Among the Mercenaries: Portrait of a Gaddafi Soldier

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Yuri Kozyrev / Noor for TIME

Omar, a soldier in the well-trained and widely feared private battalion of Gaddafi's son Khamis, held in captivity in Shahat on February 28, 2011.

Omar's young face is thin and strained. There are dark circles under his eyes. He says he lost a lot of weight during his six months of military training. "I used to be fat," the 19-year-old says, offering a weak smile.

The past two weeks have been a blur as eastern Libya overthrew the rule of Col. Muammar Gaddafi. "It has been devastating. I lost count of the days," he says, pressing his head into his hands with bewilderment. "I've been here for 10 days; maybe 10 days someplace else before that."

This is not Omar's revolution. A soldier in the well-trained and widely feared private battalion of Gaddafi's son Khamis, Omar says he was sent to the town of al-Baida in eastern Libya to participate in a pro-Gaddafi demonstration on Feb. 16. His captors say the skinny teen from Tripoli was sent here to fight. But in the fog of Libya's liberation war, no one may ever know for sure.

After his capture, he was detained with some 200 suspected mercenaries at the Aruba School in the eastern town of Shahat. All of them were later freed; on Monday, Feb. 28, Omar is the only one remaining. The school was their prison for over a week, after days of heavy clashes, when the rebels finally overran local military and security installations, and the remaining pro-government fighters surrendered.

Omar, like many others who were held here, was captured at the army base in al-Baida. All of the prisoners at the Aruba School had southern Libyan or foreign origins; they were dark-skinned, from towns deep in the Sahara desert. At least five were from Chad. And most had arrived in al-Baida on airplanes chartered from the Saharan town of Sabha, a known Gaddafi stronghold. Some, like Omar, identified themselves as soldiers in Khamis' Batallion, but no one admitted that they had come to fight. The Chadians said they had been tricked into boarding a free airplane to Tripoli that really took them to al-Baida. Others, like Omar, claimed they had come for a peaceful pro-Gaddafi demonstration.

"If they're wearing civilian clothes, it's difficult to tell who they are — if they're mercenaries or not," concedes Ahmed Noori Esbak, one of Omar's guards, and a prominent resident in town who says he fought pro-Gaddafi mercenaries in the streets two weeks ago.

That's part of why, on Sunday night, Esbak and the other residents of Shahat who have been guarding the Aruba School, decided to let their prisoners go; surrendering them to the guardianship of relatives who had journeyed for miles to pick them up. "We captured them. They were our prisoners. And we made the decision to set them free," Esbak explains.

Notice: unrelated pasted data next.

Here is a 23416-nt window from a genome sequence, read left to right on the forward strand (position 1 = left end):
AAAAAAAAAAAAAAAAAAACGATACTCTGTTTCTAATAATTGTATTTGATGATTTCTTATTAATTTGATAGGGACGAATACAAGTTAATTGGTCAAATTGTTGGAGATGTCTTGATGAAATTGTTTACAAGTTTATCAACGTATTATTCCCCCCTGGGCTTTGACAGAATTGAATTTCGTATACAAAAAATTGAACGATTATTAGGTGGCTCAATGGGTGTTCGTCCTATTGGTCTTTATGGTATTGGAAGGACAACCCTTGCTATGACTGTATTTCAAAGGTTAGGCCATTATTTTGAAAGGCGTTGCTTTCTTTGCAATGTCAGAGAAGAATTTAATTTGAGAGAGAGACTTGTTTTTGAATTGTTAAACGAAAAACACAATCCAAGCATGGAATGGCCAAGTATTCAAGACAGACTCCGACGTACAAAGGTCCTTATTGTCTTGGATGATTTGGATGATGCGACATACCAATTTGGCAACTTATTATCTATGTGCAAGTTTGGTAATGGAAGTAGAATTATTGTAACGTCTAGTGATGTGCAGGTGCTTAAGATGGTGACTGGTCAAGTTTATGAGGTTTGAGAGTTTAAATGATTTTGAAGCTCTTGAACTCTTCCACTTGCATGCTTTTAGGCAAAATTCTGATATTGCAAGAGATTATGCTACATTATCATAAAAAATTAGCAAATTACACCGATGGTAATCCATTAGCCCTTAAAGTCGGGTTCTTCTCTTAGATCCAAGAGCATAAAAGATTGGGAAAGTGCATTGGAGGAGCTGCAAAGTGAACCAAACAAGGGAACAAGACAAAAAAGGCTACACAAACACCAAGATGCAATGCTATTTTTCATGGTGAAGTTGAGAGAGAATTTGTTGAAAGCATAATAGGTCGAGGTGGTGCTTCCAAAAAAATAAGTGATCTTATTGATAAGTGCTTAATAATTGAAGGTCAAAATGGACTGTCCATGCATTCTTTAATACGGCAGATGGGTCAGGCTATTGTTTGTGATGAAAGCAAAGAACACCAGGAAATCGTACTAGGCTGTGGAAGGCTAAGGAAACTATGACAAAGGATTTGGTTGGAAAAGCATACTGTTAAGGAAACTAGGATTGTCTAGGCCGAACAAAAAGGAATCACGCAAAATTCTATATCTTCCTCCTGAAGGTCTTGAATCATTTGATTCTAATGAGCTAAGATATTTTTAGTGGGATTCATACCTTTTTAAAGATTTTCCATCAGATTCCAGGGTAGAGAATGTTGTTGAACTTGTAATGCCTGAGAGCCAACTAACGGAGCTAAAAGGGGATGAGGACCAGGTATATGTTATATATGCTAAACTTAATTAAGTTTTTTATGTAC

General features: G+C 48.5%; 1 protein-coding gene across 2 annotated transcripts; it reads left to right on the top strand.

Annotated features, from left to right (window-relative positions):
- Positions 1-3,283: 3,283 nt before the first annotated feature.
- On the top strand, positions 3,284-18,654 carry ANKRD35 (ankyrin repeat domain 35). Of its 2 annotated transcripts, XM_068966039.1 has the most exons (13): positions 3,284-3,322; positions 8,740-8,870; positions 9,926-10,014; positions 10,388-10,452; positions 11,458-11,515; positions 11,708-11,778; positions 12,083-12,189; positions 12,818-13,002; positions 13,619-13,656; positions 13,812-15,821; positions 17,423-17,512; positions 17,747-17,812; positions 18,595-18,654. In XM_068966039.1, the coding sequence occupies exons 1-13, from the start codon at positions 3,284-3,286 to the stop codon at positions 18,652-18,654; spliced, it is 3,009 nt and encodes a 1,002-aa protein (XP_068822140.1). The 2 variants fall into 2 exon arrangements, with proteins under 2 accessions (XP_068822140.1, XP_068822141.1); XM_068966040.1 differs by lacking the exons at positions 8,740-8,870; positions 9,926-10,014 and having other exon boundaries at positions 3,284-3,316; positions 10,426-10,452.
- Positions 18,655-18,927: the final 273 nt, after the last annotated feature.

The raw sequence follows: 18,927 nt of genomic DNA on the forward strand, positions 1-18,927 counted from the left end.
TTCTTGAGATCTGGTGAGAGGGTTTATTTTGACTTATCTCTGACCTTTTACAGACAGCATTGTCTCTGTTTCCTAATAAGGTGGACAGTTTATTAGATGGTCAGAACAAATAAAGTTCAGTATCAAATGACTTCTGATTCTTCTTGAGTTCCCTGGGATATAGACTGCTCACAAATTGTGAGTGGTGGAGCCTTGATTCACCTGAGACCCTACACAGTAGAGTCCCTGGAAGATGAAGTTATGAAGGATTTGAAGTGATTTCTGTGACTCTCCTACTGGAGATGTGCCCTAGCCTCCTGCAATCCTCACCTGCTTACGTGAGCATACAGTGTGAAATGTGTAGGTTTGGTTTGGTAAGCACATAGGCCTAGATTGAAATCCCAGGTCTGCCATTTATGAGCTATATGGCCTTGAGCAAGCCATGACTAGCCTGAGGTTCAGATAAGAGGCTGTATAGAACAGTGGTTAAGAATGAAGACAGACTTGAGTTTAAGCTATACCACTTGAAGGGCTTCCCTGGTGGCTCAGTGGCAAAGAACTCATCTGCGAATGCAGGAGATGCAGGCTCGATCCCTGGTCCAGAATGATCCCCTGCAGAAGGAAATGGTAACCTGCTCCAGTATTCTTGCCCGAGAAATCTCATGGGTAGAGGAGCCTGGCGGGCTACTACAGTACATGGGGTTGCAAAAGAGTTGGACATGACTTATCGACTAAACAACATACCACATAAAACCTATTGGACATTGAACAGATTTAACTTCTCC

The town's men say the prisoners were released in large part due to the murkiness of their situation. But they also say they feared retaliation from the tribes who were most strongly represented among their prisoners; tribes like the Fezzan of the southwestern Sahara, which Omar belongs to, or the Gaddadfa, Gaddafi's tribe. "We released them because they're all Libyans and we want people in the West and other regions to stop holding people from the East. It could start a tribal war otherwise," Ahmed Salem Salah, a teacher-turned-prison guard explains. If the Libyan opposition is to get through this period of turmoil, liberate Tripoli, and reach the final goal of a united, Gaddafi-free country, he reasons, now is not the time to hold grudges.

"If this was Gaddafi's system, we would have killed them and buried them in secret," Esbak adds. The guards all agree that the liberated East is far more humane.

But the question of who exactly the mercenaries are has yet to be answered. Opposition members in Benghazi have said they are holding hundreds of suspected mercenaries from the battles, but the press has been denied access to them. "Basically we know Gaddafi has in the past supported many African rebel movements, so it's not like he had to go and recruit an army. So we don't dispute that mercenaries were involved," Peter Bouckert, the director of emergencies at Human Rights Watch, told reporters at a Friday press conference. He spoke from the opposition's bustling headquarters inside Benghazi's High Court building, but he quickly added that the dozen suspects being held there were probably innocent. "Most likely [they] were not involved in the fighting, and they're just mixed up in a terrible situation," he said.

The rebels in al-Baida and Shahat claim that the pro-Gaddafi forces they fought against were highly trained. Omar, for his part, doesn't dispute receiving six months of grueling training for his elite force, though he still insists he sat out the fight. "Training was like being a slave. It was very hard," he says. The soldiers are regularly beaten because, he adds: "It's part of training. It's mean to make us resistant." He shrugs and says, "I know the one who hit me was hit before during his own training. And I just wanted to be a soldier and have a job."

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